Neuromodulation. 2022 Mar 30:S1094-7159(22)00291-4. doi: 10.1016/j.neurom.2022.01.021. Online ahead of print.
OBJECTIVES: Placement of percutaneous spinal cord stimulator (SCS) implant has become a therapeutic option for various chronic pain conditions; however, early surgical explant still occurs. Unfortunately, evidence regarding the incidence of early surgical explant, and patient-specific factors and comorbidities associated with such, is limited and mixed. The objective of this retrospective analysis was to elucidate the incidence and predictors of percutaneous SCS explant within the first two years of device placement.
MATERIALS AND METHODS: The PearlDiver-Mariner Patient Record Database of all payer claims was used to identify patients who underwent percutaneous lead SCS implant (leads and generator) with subsequent explant within two years of initial device implant. The primary outcome was to determine the incidence of SCS explant within the first two years of device placement. Secondary outcomes included evaluating the effects of several patient-specific comorbidities on explant rates using univariate regression analysis.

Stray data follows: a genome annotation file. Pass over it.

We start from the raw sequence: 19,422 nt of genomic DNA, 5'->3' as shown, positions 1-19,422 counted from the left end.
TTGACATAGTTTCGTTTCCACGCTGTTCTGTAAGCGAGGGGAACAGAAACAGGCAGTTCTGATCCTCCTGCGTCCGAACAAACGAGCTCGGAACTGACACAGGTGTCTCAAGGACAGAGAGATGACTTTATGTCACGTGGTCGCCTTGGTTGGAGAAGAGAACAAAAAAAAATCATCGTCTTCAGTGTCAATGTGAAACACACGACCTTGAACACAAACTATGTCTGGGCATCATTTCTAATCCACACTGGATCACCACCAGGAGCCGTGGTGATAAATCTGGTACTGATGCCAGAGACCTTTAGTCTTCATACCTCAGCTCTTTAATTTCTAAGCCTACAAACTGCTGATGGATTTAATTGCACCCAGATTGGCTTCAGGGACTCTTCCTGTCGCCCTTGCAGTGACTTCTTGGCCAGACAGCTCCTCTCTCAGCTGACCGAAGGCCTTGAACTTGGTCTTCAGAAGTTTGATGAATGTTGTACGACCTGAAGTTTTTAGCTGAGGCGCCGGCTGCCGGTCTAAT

RESULTS: Across the database, a total of 52,070 patients who underwent percutaneous lead SCS implant were included, of whom 3104 (5.96%) had SCS explant within the first two years. Most explants occurred within the first-year time interval at 72.8% (2260 patients), whereas only 27.2% (844 patients) had SCS explant between years one and two. At the one-year time interval, covariates associated with an increased odds ratio (OR) (95% CI) of SCS explant were 1) depression (1.39 [1.26, 1.52]), 2) chronic preoperative (1.27 [1.16, 1.39]) or postoperative (1.23 [1,13, 1.36]) opioid use, 3) cannabis abuse (1.58 [1.20, 2.02]), 4) tobacco use (1.13 [1.04, 1.23]), and 5) coagulopathy (1.22 [1.07, 1.38]). In contrast, the OR of explant was lower in patients who were older, men, or had diabetes (complicated or uncomplicated). All associated covariates became nonsignificant after the first year of SCS implant (ie, between the first and second years), and only depression and tobacco use remained as associated factors for device explant.
CONCLUSIONS: Our retrospective analysis highlights that the rate of percutaneous SCS explant appears to considerably decrease after the first year of device implant. Furthermore, this analysis sheds additional insights into patients who may be at risk of early percutaneous SCS explant, especially within the first year of device placement, and underscores the importance of a continued multidimensional/biopsychologic assessment in patients with chronic pain.
Source: ncbi 2